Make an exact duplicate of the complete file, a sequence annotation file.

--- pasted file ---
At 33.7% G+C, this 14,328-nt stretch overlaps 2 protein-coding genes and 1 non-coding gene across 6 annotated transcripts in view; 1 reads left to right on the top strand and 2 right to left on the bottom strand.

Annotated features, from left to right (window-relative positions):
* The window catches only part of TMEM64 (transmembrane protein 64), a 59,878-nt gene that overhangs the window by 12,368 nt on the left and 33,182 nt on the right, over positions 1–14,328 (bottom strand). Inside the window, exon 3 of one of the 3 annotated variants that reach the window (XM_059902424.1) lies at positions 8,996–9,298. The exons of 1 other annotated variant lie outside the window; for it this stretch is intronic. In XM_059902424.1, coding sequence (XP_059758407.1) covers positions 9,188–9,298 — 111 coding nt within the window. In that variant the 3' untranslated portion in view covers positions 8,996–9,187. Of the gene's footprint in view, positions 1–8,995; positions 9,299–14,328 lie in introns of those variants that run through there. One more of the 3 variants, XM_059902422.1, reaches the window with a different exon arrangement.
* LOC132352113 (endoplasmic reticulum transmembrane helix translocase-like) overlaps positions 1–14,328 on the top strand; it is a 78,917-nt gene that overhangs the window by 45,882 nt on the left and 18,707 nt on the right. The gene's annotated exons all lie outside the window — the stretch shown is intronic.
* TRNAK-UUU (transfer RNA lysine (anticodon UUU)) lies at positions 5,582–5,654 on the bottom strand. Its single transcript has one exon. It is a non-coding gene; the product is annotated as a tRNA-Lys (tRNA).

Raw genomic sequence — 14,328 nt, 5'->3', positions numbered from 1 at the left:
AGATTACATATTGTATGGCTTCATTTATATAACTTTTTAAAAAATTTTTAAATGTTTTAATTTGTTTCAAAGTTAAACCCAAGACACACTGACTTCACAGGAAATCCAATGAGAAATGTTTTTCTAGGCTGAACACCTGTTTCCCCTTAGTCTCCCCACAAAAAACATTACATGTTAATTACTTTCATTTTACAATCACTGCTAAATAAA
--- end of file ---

At 33.7% G+C, this 14,328-nt stretch overlaps 2 protein-coding genes and 1 non-coding gene across 6 annotated transcripts in view; 1 reads left to right on the top strand and 2 right to left on the bottom strand.

Annotated features, from left to right (window-relative positions):
* The window catches only part of TMEM64 (transmembrane protein 64), a 59,878-nt gene that overhangs the window by 12,368 nt on the left and 33,182 nt on the right, over positions 1–14,328 (bottom strand). Inside the window, exon 3 of one of the 3 annotated variants that reach the window (XM_059902424.1) lies at positions 8,996–9,298. The exons of 1 other annotated variant lie outside the window; for it this stretch is intronic. In XM_059902424.1, coding sequence (XP_059758407.1) covers positions 9,188–9,298 — 111 coding nt within the window. In that variant the 3' untranslated portion in view covers positions 8,996–9,187. Of the gene's footprint in view, positions 1–8,995; positions 9,299–14,328 lie in introns of those variants that run through there. One more of the 3 variants, XM_059902422.1, reaches the window with a different exon arrangement.
* LOC132352113 (endoplasmic reticulum transmembrane helix translocase-like) overlaps positions 1–14,328 on the top strand; it is a 78,917-nt gene that overhangs the window by 45,882 nt on the left and 18,707 nt on the right. The gene's annotated exons all lie outside the window — the stretch shown is intronic.
* TRNAK-UUU (transfer RNA lysine (anticodon UUU)) lies at positions 5,582–5,654 on the bottom strand. Its single transcript has one exon. It is a non-coding gene; the product is annotated as a tRNA-Lys (tRNA).

Raw genomic sequence — 14,328 nt, 5'->3', positions numbered from 1 at the left:
AGATTACATATTGTATGGCTTCATTTATATAACTTTTTAAAAAATTTTTAAATGTTTTAATTTGTTTCAAAGTTAAACCCAAGACACACTGACTTCACAGGAAATCCAATGAGAAATGTTTTTCTAGGCTGAACACCTGTTTCCCCTTAGTCTCCCCACAAAAAACATTACATGTTAATTACTTTCATTTTACAATCACTGCTAAATAAA